Over twenty-five years have passed since the events in this story took place and my wife has long insisted that it should all be told.

The story is compiled from notes I made after my recovery and from the memory of incidents as they occurred, while they were fresh in my mind.

Originally the tale was written for my wife, son and daughter. For my wife, who wondered where I was during those anxious days, for my son, who wondered at my scarred leg and for my daughter, who still hopes that the scars will vanish.

It is also written in memory of those who were adrift with me at that time, I think it is only proper that others should know of the courage and integrity of men who fought and served in the last war.

With the writing comes the memory of my friends and companions who survived the sinking of the Britannia and of the good friends we found amongst the British and Allied inhabitants of Santa Cruz de Tenerife. I owe a great debt of kindness to Mary Golding and her family, to Dr Tomas Soraldo and all those who nursed me back to health. I have endeavoured to portray, in words, a picture of those days, a thing of shade and light, perhaps a highlight of colour here and there, and like all pictures faded with the passing of years.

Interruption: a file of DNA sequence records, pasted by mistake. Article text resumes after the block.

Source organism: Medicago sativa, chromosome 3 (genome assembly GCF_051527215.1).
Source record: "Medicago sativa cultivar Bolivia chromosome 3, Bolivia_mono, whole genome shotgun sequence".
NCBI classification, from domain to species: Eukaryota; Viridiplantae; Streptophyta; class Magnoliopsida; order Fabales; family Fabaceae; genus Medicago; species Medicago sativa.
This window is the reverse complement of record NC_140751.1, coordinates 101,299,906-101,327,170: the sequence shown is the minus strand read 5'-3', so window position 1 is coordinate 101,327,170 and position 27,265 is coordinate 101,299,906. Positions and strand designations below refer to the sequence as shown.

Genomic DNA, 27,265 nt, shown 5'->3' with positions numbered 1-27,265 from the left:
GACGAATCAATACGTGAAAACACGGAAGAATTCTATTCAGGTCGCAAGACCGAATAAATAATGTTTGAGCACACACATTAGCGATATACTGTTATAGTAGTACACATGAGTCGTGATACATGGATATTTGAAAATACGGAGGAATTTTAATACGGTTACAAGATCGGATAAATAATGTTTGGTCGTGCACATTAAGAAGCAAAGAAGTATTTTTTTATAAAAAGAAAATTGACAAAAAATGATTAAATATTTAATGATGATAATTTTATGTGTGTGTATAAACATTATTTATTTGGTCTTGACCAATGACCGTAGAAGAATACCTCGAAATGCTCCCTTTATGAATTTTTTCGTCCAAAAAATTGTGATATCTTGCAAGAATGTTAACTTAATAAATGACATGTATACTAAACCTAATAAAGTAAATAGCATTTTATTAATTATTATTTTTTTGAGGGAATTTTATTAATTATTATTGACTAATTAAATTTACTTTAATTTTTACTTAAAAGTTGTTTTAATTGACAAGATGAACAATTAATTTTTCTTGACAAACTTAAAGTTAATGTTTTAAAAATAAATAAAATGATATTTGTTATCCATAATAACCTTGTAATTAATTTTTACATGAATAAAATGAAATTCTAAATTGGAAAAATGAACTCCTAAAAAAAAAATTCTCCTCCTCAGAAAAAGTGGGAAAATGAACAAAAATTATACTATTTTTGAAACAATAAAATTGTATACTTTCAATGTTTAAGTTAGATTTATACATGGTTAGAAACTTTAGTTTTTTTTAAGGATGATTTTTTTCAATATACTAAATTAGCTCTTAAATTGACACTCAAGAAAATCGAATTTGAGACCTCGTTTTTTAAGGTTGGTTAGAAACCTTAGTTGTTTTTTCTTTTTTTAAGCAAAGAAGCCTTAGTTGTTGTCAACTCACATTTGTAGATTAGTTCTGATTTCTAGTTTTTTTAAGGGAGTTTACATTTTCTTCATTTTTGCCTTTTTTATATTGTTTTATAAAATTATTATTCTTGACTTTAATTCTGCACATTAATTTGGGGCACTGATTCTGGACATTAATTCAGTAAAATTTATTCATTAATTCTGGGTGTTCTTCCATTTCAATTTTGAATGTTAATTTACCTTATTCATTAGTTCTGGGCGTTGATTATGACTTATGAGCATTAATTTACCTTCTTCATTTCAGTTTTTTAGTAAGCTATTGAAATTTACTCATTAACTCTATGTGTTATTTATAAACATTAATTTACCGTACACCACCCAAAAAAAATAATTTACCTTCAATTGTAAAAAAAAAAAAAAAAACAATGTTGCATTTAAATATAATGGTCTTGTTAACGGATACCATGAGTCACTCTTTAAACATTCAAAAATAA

There is much that is repetitive in this tale, the fight for survival was in itself repetitive. The beat of the sea, the sun, even in the deaths that followed. My companions died, not in the heat of battle with blood, hot and careless. They did not die with a quick gasp of wonder and leave a mark of their passing. They died slowly, with courage and uncomplaining faith, they differed only when privation brought madness as a prelude to death. Even then they did not turn upon their companions.

They spoke only of those they loved and who loved them. They went quietly over the side, sometimes with a last word, but more often than not, in silence and at night.

It is to them and their memory that I dedicate,

 

They went not to a coward's death
Death it was that coward turned.
He came in darkness and in darkness
Stole, their strength, their honour
And all the promise of their bright young days.

A W